SPECT - Tomoscintigraphy (assessment exams)



Tomoscintigraphy (SPECT, from the English Single Photon Emission Computed Tomography also called SPET) is a nuclear medicine exam based on the administration of a radiopharmaceutical (chemical substances that have the property of interacting specifically with the biological system but which, once injected in vivo, can also be followed from the outside) and on the subsequent detection of gamma photons emitted by the radioactive substance which is part of the radiopharmaceutical.

Gamma radiation, like visible light, but much more energetic, is detected by a kind of camera, commonly called gamma camera, which revolves around the person undergoing the exam.

By suitably processing the electrical signals coming from the gamma camera tomographic images are obtained, or “photographs” of the distribution of the radiopharmaceutical on virtual “slices” (layers) of the person's body. The layered images can be combined to obtain a "three-dimensional image of the distribution of the radiopharmaceutical.

The principle of operation is not very different from that of a CT scan (or CT in English): the main difference is that while in the CT the source of the radiation is external to the person, in the SPECT the source of the radiation (the radiopharmaceutical) is internal to the person. person and the images are linked not so much to the shape of the organs and tissues, as in the CT scan, but above all to the way in which the organism transforms the radiopharmaceutical. SPECT therefore provides important details on the functioning of the tissues / organs under examination.

The two diagnostic techniques, CT and SPECT, are in many respects complementary and are often used simultaneously, to obtain the maximum possible information.

Radiopharmaceuticals used for a SPECT examination contain radionuclides that emit gamma photons of well-defined energy.

The main areas of application of this technique for images they are cardiology, neurology and oncology. For example, tomoscintigraphy of the heart allows to study its blood flow and vital capacity.

The examination is generally performed both at rest and during exercise. Often, even on two different days. By comparing the two different images obtained, the nuclear doctor will be able to distinguish, for example, a zone of ischemia from one of a heart attack.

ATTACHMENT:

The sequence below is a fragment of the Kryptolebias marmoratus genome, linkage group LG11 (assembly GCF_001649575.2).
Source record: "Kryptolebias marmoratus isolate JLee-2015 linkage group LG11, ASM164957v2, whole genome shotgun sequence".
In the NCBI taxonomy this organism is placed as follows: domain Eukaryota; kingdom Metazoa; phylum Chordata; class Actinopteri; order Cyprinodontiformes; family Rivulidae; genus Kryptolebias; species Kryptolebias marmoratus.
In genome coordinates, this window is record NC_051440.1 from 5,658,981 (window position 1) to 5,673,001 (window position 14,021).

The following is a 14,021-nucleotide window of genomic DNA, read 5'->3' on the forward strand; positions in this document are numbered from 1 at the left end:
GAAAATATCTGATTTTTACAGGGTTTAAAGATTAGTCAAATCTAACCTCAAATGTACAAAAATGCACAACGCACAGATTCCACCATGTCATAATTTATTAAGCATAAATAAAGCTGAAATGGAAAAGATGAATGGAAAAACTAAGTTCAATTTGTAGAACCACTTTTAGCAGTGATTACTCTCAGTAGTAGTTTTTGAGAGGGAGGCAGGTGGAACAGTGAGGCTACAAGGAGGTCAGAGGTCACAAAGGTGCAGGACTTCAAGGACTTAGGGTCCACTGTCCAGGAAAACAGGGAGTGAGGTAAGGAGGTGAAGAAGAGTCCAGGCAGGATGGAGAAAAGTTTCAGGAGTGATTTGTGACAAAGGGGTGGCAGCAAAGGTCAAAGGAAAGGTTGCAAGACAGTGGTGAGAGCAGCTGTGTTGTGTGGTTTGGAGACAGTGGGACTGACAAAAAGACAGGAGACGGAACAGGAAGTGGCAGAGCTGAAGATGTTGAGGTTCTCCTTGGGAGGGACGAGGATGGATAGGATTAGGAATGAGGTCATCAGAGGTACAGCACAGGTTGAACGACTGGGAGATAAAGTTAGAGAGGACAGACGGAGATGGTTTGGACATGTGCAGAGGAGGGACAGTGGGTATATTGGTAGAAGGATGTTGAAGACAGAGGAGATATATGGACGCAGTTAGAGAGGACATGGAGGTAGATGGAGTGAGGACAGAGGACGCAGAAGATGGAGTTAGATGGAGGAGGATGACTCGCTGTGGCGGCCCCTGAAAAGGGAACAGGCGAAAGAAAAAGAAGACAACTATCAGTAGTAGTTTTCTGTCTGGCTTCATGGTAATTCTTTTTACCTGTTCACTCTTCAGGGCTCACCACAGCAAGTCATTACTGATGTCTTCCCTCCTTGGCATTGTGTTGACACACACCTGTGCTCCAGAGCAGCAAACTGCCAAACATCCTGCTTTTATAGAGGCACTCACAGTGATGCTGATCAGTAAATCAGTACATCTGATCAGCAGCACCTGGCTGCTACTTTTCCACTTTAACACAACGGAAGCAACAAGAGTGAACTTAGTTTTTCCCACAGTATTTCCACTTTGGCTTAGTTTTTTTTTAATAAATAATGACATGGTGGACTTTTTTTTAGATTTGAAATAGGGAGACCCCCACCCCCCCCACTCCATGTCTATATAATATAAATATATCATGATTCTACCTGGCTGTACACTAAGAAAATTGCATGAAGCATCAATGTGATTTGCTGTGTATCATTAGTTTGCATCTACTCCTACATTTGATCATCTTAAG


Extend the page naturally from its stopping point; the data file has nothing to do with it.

SPECT also allows to study brain diseases and, in particular, cerebrovascular diseases, epilepsies, neurodegenerative diseases and brain tumors. In this case, the radiopharmaceutical is distributed in the central nervous system in proportion to the blood flow of the affected area and the tomographic images represent the regional circulation.

The test

The tomoscintigraphic examination involves the administration, generally intravenously, of a specific radiopharmaceutical based on the analysis to be performed.For some tests such as, for example, brain tomoscintigraphy, radiopharmaceuticals can be administered by mouth (orally), intravenously, intraperitoneally or locally.

Between the administration of the radiopharmaceutical and the acquisition of the scintigraphic images there is a waiting time (approximately 1 hour) to allow the radiopharmaceutical to distribute itself in the areas to be investigated. Generally, you are asked to drink water to hydrate yourself well both in the waiting phase and after the examination to favor the elimination of that part of the radiopharmaceutical which is not absorbed by the organism.

The modest amount of radioactivity assumed by the person during the examination (and the short decay times of the radioactive substance) does not create particular inconvenience to the personal and family members; at the end of the examination, normal activities can be resumed, generally following in the 24 hours later, some simple precautionary rules, provided by the staff.

In the case of presumed or confirmed pregnancy, the woman is required to inform the nuclear doctor of her condition. The doctor will evaluate whether, for clinical reasons, it is necessary to proceed with the examination. If the woman is breastfeeding, a temporary suspension of breastfeeding may be necessary. The withdrawal period depends on the type of radiopharmaceutical used.

The tomoscintigraphic examination can be performed at the same time as a therapeutic treatment with a radiopharmaceutical (metabolic radiotherapy). In this case, after the administration of the radiopharmaceutical, in a quantity greater than that foreseen for the ascertainment of diseases (diagnostic examination), must be hospitalized in special radio-protected rooms for a period ranging from 2 to 5 days. During this period the radiopharmaceutical carries out its therapeutic function, is gradually disposed of by the organism and / or the corresponding radiosotope decays naturally (it loses its characteristic radioactivity).Upon reaching levels of radioactivity considered acceptable according to current regulations, and such as not to create problems for family members, people can be discharged and return home.


Italian Association of Nuclear Medicine and Molecular Imaging (AIMN)

World Health Organization (WHO). Nuclear medicine (NM) exams in children (English)

In-depth link

International Atomic Energy Agency (IAEA). Radiation protection in nuclear medicine (English)

Italian Association of Medical and Health Physics (AIFM). Nuclear Medicine and the Medical Physicist

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